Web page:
The world’s second deadliest Ebola outbreak has stolen the limelight – and taken much of the resources – in the Democratic Republic of Congo this year. But in northeastern Ituri province another crisis has been unfolding with far less fanfare. Hundreds were killed and more than 300,000 uprooted from June onwards as a militia thought to be drawn from the marginalised Lendu community spread across the region, attacking mainly ethnic Hema villages. In July, TNH’s Philip Kleinfeld travelled to the province, finding villages deserted, displaced people wallowing in under-resourced camps, and women and children with gunshots and arrow wounds lying untreated in a solitary hospital. Rare interviews with unrepentant militiamen told a story of a long-suffering region haunted by an unresolved past and grievances that, as one aid worker put it, “are being transmitted from generation to generation”.

Why it matters in 2020

With the Ebola epidemic showing signs of slowing, now is the time to put the spotlight back on all the other crises Congo is facing – particularly Ituri. Though the leader of the Lendu armed group known as CODECO has expressed interest in demobilisation, attacks have continued – including on IDP camps – and many residents remain too afraid to return home.

Representation in crises


Photo of Romida Begum sitting inside with her hand covering her smiling mouth
Verena Hölzl/TNH

For Rohingya women, refugee elections bring new opportunities – and new problems

In 2019, thousands of refugees in Bangladesh’s crowded Rohingya camps did something they were barred from doing back home in Myanmar: they voted in an election. Aid groups asked people in parts of the camps to choose their representatives. The goal was to give refugees – especially women in a conservative society – a stronger voice. But not everyone was ready for change, as reporter Verena Hölzl discovered when she met one newly elected leader. Romida Begum worked closely with aid groups and her community, but she also faced resistance and threats from men reluctant to answer to a woman leader. Over the course of a difficult year in office, Romida grew frustrated trying to balance her new (unpaid) responsibilities with the realities of being a refugee. “I am not sure if my voice really matters,” she said, after spending months as a camp leader.

Why it matters in 2020

Accountability” is one of the aid sector’s many buzzwords, but the roughly 900,000 Rohingya living in Bangladesh’s city-sized camps rarely have a say in the issues that affect them – from repatriation to Myanmar, to schooling, or even how they receive aid. As the current refugee crisis hurtles toward a third full year, there’s even more pressure on the Rohingya but fewer aid dollars to go around. Will they – and other communities caught in crises – be able to determine their own future?

A struggle to build trust after conflict

The young Ethiopians working for peace

Close to three million Ethiopians were driven from their homes when ethnic and land-fuelled conflicts exploded across the country following the softening of authoritarian control when reformist Prime Minister Abiy Ahmed came to power in April 2018. Among the worst examples of the unrest was the violence between Oromos and Gedeos that forced one million mostly ethnic Gedeos to flee West Guji in southern Ethiopia. Journalist Tom Gardner had earlier reported on the clashes, but in this article he explores the difficult journey towards reconciliation between the two communities as people return to their homes. It is a story of a determination to rebuild peace and trust – backed by the government and traditional authorities – in which tensions persist. Despite the peace committees that have been formed, and people once more sharing schools and churches, “beneath the surface, the peace here is a fragile one”.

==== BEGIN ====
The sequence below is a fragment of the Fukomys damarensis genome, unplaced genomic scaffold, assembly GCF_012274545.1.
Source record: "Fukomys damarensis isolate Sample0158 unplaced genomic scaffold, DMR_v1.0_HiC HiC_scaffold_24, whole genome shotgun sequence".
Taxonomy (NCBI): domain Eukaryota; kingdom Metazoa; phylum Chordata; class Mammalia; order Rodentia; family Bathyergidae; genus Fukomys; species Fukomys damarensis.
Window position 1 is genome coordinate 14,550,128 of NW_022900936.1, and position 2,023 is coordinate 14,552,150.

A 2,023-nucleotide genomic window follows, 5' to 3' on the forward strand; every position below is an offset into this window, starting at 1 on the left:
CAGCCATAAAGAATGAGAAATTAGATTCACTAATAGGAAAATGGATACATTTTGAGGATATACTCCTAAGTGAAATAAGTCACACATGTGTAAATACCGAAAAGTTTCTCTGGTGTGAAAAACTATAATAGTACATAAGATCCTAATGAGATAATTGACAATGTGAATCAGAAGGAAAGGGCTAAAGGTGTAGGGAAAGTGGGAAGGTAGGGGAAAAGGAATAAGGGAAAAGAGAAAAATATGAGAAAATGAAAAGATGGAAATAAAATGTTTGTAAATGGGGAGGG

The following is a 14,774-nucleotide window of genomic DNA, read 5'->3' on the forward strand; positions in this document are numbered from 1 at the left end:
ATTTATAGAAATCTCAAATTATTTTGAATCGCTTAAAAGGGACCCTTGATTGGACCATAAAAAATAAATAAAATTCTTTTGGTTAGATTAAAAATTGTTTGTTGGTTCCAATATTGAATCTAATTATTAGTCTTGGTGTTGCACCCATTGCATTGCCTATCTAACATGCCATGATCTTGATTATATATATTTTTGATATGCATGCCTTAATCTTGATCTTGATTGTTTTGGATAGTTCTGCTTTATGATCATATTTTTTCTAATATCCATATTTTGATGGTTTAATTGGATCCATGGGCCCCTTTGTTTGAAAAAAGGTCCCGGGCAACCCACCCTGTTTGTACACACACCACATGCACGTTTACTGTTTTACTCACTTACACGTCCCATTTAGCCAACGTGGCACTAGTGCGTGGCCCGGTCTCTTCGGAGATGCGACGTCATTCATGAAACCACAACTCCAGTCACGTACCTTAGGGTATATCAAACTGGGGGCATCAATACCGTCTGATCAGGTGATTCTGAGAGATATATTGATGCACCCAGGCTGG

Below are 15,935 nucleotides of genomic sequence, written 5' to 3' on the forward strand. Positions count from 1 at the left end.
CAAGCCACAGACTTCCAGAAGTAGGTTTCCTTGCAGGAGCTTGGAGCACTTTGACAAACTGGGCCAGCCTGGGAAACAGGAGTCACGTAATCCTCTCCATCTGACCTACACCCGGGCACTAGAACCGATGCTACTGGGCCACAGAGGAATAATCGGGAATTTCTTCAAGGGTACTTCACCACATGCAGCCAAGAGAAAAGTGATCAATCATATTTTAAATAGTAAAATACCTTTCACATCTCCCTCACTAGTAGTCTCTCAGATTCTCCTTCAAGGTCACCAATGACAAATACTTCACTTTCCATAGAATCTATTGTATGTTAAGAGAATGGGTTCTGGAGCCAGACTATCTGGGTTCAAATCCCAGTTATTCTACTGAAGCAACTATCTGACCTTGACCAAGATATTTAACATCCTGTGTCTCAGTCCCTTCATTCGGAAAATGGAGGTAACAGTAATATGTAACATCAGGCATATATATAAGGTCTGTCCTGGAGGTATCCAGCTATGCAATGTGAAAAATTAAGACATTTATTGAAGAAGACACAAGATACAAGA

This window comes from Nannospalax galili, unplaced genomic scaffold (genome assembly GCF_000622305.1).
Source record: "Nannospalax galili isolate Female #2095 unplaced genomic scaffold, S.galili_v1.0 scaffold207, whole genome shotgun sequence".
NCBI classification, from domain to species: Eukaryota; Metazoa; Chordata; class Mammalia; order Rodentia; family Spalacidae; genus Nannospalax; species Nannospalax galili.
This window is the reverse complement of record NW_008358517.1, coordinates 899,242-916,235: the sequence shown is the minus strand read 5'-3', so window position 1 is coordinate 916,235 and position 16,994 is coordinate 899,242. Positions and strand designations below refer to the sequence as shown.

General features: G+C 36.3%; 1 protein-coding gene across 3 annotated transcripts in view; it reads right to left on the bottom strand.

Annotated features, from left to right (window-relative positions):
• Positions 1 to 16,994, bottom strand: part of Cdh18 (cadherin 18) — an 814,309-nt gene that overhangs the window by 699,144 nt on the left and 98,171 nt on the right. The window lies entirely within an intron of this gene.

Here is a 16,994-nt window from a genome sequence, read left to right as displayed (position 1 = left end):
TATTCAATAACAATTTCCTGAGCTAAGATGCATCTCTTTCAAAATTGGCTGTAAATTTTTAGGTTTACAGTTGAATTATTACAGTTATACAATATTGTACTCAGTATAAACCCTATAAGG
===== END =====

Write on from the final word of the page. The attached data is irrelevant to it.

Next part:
Why it matters in 2020

Ethiopia goes to the polls in 2020 against the backdrop of intensified identity politics in which communities have increasingly been agitating for greater autonomy, and in some cases outright secession. It is a right enshrined in the country’s federal constitution. Abiy has tried to transcend ethnic politics, promoting a more pan-Ethiopian agenda. But the long-suppressed forces of balkanisation, awoken by his reforms, are powerful. The Gedeo/Guji conflict serves as both a warning, and an example of how peace and reconciliation needs to be still worked at in one of Africa’s most populous countries.

BEHIND THE HEADLINES: 10 Crises to Watch in 2020

Save the date: Our Ten humanitarian crises and trends to watch in 2020 list has now been published. Please join us at 3pm CET on January 20 for a special webinar, Behind the Headlines: 10 Crises to Watch. Hear from our specialist editors about the crises and trends we think will shape the agenda in 2020. Get the inside scoop on our most read annual feature. Ample time will be made for Q&A. Register for the webinar now.

Share this article

Right now, we’re working with contributors on the ground in Ukraine and in neighbouring countries to tell the stories of people enduring and responding to a rapidly evolving humanitarian crisis.

We’re documenting the threats to humanitarian response in the country and providing a platform for those bearing the brunt of the invasion. Our goal is to bring you the truth at a time when disinformation is rampant. 

But while much of the world’s focus may be on Ukraine, we are continuing our reporting on myriad other humanitarian disasters – from Haiti to the Sahel to Afghanistan to Myanmar. We’ve been covering humanitarian crises for more than 25 years, and our journalism has always been free, accessible for all, and – most importantly – balanced. 

You can support our journalism from just $5 a month, and every contribution will go towards our mission. 

Support The New Humanitarian today.

Become a member of The New Humanitarian

Support our journalism and become more involved in our community. Help us deliver informative, accessible, independent journalism that you can trust and provides accountability to the millions of people affected by crises worldwide.